News Roundup

Being off of social media has been harder than I expected and I have missed a lot, I know. BUT here are some cool things that have happened that I *do* know about!

First, here is Emma Newman’s awards eligibility post for 2015! In addition to PLANETFALL (ahem) her podcast Tea & Jeopardy is also eligible for nomination.

Second, I’m participating in the #DVPit event on April 19, 2016. The marvelous Beth Phelan of the Jenny Bent agency put it together. This is what it’s about:

#DVpit is a Twitter event created to showcase pitches about and especially by marginalized voices. This includes (but is not limited to): people of color; people living and/or born/raised in underrepresented cultures and countries; disabled persons; people with illness; people on marginalized ends of the socioeconomic, cultural and/or religious spectrum; people identifying as LGBTQIA+; and more.

I haven’t been doing a lot of pitch contests recently but I’m very excited to participate in this one. Follow the link above to see how to participate. You can read this Salon piece by Paula Young Lee to see why this is an exciting, necessary hashtag.

Third… I’m sure there’s a third. I finally finished Alexander Watson’s RING OF STEEL, an 830 page book about Germany & Austria-Hungary in WWI that I’ve been reading since December, and it was fine. I gave it 3 stars because I finished it, but the author never met a pertinent fact he didn’t want to include. It didn’t *need* to be 830 pages, let’s just put it that way. Now I’m on to THE FALL OF THE OTTOMANS by Eugene Rogan, and also half-heartedly participating in the Tumblr Reblog Book Club discussions of SALT TO THE SEA by Ruta Sepetys, and also gazing balefully at Dorothy Dunnet’s THE GAME OF KINGS and thinking I should put it up again.

Fourth, I’ve figured out my con attendance for the year:

RT Booklover’s Convention – Las Vegas, NV April 12-17
MidAmeriCon – Kansas City, MO August 17-21
Sirens Conference – Denver, CO October 20-23
World Fantasy Convention – Columbus, OH October 27-30

I’m only taking pitches at RT.

Anyway, I think that’s all! Happy reading. IMG_2598

Marieke Nijkamp’s THIS IS WHERE IT ENDS can be found on the “What Teens Are Reading Next” table at most Barnes & Nobles!

Umberto Eco

I know that as an American I should be mourning the passing of Harper Lee, and I am, but another literary death has me sitting at my desk, staring into space, trying to grapple with the realization that another great author has left the world.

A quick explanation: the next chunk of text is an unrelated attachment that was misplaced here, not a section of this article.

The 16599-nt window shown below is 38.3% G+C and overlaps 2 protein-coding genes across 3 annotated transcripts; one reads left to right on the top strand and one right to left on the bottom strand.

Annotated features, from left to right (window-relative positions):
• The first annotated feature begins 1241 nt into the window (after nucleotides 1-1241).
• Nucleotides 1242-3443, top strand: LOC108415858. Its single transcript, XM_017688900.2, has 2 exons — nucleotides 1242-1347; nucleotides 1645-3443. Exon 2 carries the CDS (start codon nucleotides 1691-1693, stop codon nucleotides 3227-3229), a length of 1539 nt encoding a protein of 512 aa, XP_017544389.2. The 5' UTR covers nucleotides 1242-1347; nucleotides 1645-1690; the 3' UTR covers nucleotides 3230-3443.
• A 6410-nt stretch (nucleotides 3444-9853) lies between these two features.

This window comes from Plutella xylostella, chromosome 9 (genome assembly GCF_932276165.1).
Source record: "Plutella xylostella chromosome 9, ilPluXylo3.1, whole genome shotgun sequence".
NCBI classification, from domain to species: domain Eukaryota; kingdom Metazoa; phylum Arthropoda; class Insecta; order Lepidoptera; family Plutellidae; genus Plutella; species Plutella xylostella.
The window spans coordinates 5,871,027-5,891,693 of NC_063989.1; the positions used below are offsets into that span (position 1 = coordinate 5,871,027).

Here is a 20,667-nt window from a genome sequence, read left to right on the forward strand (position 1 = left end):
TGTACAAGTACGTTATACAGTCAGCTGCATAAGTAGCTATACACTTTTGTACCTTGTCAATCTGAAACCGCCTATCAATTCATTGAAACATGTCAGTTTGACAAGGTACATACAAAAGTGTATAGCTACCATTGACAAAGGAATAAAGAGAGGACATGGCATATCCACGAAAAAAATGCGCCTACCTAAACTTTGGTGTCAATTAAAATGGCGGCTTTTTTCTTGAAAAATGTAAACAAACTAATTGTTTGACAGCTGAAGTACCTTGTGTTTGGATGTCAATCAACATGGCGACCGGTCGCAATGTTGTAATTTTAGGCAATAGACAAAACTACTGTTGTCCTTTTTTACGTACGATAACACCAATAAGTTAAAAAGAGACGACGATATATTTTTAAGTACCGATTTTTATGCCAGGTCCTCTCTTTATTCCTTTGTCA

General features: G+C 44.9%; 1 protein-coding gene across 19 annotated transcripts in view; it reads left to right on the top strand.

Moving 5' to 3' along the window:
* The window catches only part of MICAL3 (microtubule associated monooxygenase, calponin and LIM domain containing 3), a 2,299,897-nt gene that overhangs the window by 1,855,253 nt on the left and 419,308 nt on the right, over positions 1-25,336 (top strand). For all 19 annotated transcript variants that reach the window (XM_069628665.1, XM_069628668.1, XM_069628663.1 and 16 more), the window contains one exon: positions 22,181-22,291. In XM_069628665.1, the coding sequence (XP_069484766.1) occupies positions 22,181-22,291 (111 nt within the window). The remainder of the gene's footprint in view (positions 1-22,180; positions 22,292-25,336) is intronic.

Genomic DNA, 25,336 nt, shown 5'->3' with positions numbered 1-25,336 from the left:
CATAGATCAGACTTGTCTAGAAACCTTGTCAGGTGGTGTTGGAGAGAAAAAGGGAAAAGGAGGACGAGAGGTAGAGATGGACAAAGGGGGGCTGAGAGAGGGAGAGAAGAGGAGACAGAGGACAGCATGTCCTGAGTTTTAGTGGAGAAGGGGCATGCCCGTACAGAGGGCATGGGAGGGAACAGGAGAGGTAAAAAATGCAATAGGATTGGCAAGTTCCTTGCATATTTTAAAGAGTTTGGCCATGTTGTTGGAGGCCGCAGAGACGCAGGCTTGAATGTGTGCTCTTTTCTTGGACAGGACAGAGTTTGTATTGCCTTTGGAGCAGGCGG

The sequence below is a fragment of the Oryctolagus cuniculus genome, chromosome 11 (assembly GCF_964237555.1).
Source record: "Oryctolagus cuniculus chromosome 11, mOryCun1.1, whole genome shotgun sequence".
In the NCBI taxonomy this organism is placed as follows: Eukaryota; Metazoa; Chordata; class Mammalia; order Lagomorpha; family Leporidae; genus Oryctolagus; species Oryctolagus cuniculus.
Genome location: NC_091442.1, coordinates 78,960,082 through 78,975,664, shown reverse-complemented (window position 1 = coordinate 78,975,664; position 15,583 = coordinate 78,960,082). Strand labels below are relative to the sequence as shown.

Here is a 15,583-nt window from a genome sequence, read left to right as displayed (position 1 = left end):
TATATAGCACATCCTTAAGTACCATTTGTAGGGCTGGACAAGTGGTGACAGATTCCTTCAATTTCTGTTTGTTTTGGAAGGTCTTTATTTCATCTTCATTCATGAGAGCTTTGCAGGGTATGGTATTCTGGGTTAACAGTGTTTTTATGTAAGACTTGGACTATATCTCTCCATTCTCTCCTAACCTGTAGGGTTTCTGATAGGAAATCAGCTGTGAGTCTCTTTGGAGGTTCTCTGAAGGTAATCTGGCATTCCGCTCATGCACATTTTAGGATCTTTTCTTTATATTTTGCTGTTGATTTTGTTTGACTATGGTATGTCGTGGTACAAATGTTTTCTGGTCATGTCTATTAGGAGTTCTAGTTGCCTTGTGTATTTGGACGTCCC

Umberto Eco died this week, at the age of 84 – only five years younger than Lee, and surely both of them have lived long lives. In contrast to Lee, who died in the nursing home that she had lived in for years, Eco died at home, in his apartment in Milan. his newest book, NUMERO ZERO, came out last year.

It’s a silly exercise to contrast these two authors on a larger scale. Lee produced one masterpiece; Eco seemingly couldn’t stop writing, putting out seven novels, several works of theory and probably a bajillion academic things that I haven’t read. An they certainly didn’t write in the same genres.

But on the small level of my personal reading life, Eco’s work held sway over me in a way that TO KILL A MOCKINGBIRD never did. And since they’ve died within a few days of one another, I can’t help making the comparison. Eco is one of my favorite authors. I’m actually a little angry at myself that I didn’t include THE NAME OF THE ROSE or THE ISLAND OF THE DAY BEFORE in the post I made at the end of 2015 talking about some of the books that shaped my reading. THE NAME OF THE ROSE was one of the first books I read where I felt that sense in the back of your mind of things expanding – of being given a glimpse into a world of meaning that you’d previously only guessed was there.

And then after that I read everything else he’s written, including the mammoth FOUCAULT’S PENDULUM (which I have in hardcover, and which weighs approximately a thousand pounds) and the claustrophobic, dreamlike THE ISLAND OF THE DAY BEFORE. Of his novels, there are only two that remain unread: BAUDOLINO and his latest, 2015’s NUMERO ZERO. Baudolino I made a stab at when it came out, but I just couldn’t get through it. (Sorry, Berto!) Even the books of his that just didn’t work for me on a structural level (Looking at you, MYSTERIOUS FLAME OF QUEEN LOANA) or because I couldn’t get past how awful the protagonist was (PRAGUE CEMETERY, in which the anti-semitic protagonist literally invents the Protocols of the Elders of Zion) resonated for me long after I put them down.

These mammoth, ridiculous books, with their dense layers of references and allusions and twisty, complicated, baggy plots are some of the earliest books that rationalized the eclectic nature of my reading habits. I grew up in a one-genre family (two, if you count mysteries) and my bookshelves at home are covered in many genres and nonfiction of all stripes. Which sounds a bit like one of those “I’m so quirky and weird” complaints, a humblebrag of originality, but when I was in middle/high school I genuinely felt weird for my reading tastes, that even though the rest of me was weird I couldn’t conform in this one area, either.

Anyway. This is all to say that though Lee looms larger in the American literary consciousness – especially given the controversial publishing of GO SET A WATCHMAN last year – Eco’s death is the one that is with me today, looking at my bookshelves, wondering what he would have written next.